Connect with us

Peter Mansbridge Say’s He lost himself


Peter Mansbridge Say’s He lost himself

Peter Mansbridge plans to step down from the anchor chair of CBC’s The National, after Canada’s 150th birthday celebrations next July 1.

Mansbridge, 68, has held the post at CBC’s flagship news program for almost 30 years.

Peter Mansbridge says his most awkward interview ever was with Margaret Thatcher. "She kept accusing me of not having read her book . . . and I don’t think she ever wrote it."

His tenure includes covering every federal election snce 1972 and anchoring all 10 since 1984.

He has also hosted eight Olympic Opening Ceremonies, most recently in Rio last summer.

Here are 8 facts about Mansbridge:

Yes it’s true.

Mansbridge’s broadcast career began in singular fashion in 1968, when he was working in the Churchill, Man. airport.

He was a 19-year-old baggage handler at the time, filling in on the intercom.

The station manager at the local CBC radio station heard his baritone over the intercom and offered him a job on-air.

Mansbridge worked on CBC Radio’s news service to the North and by 1976, he was covering Parliament Hill.

Rambling childhood

He was born July 6, 1948 in London, England into a foreign service family and spent much of his early childhood in Kuala Lumpur in the Federation of Malaya (now Malaysia).

He moved to Canada as a child after his father took a job in Ottawa with the Canadian government.

He didn’t make it to the end of grade 12, dropping out to join the Navy.

“I had a great time,” he told Antonia Zerbisias of The Star in 2010. “I loved it. I was in pilot training. But things didn’t quite work out as well as I hoped,’’ he chuckles. “Let’s just say we both agreed the military wasn’t the way for me.’’

He was honourably discharged.

Higher education

He doesn’t have a high school diploma and didn’t attend journalism school.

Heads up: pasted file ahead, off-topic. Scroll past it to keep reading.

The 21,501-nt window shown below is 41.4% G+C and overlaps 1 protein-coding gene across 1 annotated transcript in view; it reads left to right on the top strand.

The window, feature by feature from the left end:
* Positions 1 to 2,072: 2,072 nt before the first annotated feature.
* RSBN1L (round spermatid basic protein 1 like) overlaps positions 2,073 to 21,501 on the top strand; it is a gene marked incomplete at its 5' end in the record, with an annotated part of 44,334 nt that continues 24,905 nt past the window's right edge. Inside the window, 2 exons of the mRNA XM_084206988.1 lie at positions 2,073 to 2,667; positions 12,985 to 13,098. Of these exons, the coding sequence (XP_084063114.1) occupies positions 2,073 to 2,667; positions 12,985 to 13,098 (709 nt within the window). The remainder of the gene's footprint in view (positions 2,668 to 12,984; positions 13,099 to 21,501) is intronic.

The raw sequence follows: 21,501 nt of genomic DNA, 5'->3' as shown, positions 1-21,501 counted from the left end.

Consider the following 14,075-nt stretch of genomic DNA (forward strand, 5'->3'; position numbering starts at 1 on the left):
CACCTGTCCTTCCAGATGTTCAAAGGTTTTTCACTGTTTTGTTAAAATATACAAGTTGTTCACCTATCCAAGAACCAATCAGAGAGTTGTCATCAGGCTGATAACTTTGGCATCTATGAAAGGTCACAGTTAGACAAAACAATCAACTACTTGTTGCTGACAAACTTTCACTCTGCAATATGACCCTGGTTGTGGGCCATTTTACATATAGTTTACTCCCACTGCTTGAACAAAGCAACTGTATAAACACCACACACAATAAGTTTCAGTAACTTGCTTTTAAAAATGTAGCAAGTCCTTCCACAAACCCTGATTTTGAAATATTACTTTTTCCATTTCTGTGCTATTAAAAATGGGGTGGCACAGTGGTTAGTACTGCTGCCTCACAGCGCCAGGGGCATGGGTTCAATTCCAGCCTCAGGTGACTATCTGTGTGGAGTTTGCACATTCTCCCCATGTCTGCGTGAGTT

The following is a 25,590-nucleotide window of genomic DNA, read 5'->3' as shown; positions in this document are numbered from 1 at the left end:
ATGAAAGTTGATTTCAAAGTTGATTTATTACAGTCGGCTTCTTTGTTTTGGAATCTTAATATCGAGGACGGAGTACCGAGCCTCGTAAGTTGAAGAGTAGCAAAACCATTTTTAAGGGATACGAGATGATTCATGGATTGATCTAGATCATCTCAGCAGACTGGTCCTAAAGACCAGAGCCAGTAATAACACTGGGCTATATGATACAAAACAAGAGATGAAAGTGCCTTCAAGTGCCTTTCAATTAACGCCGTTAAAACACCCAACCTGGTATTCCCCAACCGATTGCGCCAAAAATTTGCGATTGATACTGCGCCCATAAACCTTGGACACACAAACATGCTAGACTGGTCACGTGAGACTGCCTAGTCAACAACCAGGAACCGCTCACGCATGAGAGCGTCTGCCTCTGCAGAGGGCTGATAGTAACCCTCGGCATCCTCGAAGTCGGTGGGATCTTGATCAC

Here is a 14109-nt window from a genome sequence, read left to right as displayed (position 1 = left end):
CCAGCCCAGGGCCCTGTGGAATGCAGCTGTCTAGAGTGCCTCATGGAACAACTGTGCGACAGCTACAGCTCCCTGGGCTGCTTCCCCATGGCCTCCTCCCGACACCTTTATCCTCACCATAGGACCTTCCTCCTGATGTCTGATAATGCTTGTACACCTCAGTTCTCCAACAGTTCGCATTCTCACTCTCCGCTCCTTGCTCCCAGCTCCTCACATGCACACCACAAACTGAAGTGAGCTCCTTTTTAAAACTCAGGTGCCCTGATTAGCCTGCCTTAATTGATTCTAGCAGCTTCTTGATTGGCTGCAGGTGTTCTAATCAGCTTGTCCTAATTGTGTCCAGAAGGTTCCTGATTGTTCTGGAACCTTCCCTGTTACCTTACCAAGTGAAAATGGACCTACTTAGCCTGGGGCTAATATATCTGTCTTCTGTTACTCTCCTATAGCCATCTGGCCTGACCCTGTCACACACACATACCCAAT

He does have nine honourary degrees and was named Chancellor of Mount Allison University in New Brunswick in 2009.

Toughest interview

He has particularly non-fond memories of an interview with former British Prime Minister Margaret Thatcher.

“Few things go wrong but when they do, they’re kind of catastrophic,” he recalled to Zerbisias. “I remember interviewing Margaret Thatcher and it was just a disaster. It was when she was on a book tour after she got out of the job (as British prime minister) and she kept accusing me of not having read her book, which sadly I had and it was brutal . . . and I don’t think she ever wrote it. That was just one of those really awkward interviews that I didn’t handle well. It was just bad.”

Mentor and big brother

Mansbridge was offered a co-hosting spot by CBS on This Morning in November 1987 and there were reportedly big bucks attached.

Knowlton Nash, then lead anchor of The National and chief correspondent of CBC News, offered to step aside to keep Mansbridge north of the border.

Mansbridge assumed the chief correspondent and lead anchor role in May 1988, replacing Knowlton Nash.

Mansbridge once told the Star that Nash was “everything from a big brother to a colleague to an uncle to a really good friend to a mentor.”

When Nash died in May 2014, Mansbridge tweeted: “We’ve lost a very special journalist tonight .. Knowlton Nash has passed away at the age of 86. A great friend and a mentor to so many.”

Lots of awards

He was named to the Canadian News Hall of Fame earlier this year.

He’s also an officer of the Order of Canada and has a dozen Gemini Awards, including several for best anchor and best overall broadcast journalist.

The Best News Anchor Award is unofficially called “The Peter Mansbridge Award.”

No shocker he’s leaving

“I’ve made it very clear to everybody that I have no intention of doing this job with a ‘7’ in front of my age,” he told Vinay Menon of The Star in May 2014.

He added: “When I started, a young person would stop me and want a picture because they were a huge fan,” he says. “Then it became ‘My mother loves you. I need to get a picture.’ Now the thing that’s starting to creep in is ‘My grandmother loves you.’ So you kind of know the direction this is going.”

Busloads of potential replacements

“We have the luxury of having a lot of people who can step into that job tonight,” he told Menon. “If I walk across this road and get hit by a bus, there’s no problem. The scramble will be on. I see them all every day when I come to work. They’re standing on the second floor, looking out the window as I cross the street, wondering, ‘Is he going to make it today?’ ”

Continue Reading
You may also like...
Click to comment

Leave a Reply

Your email address will not be published. Required fields are marked *


To Top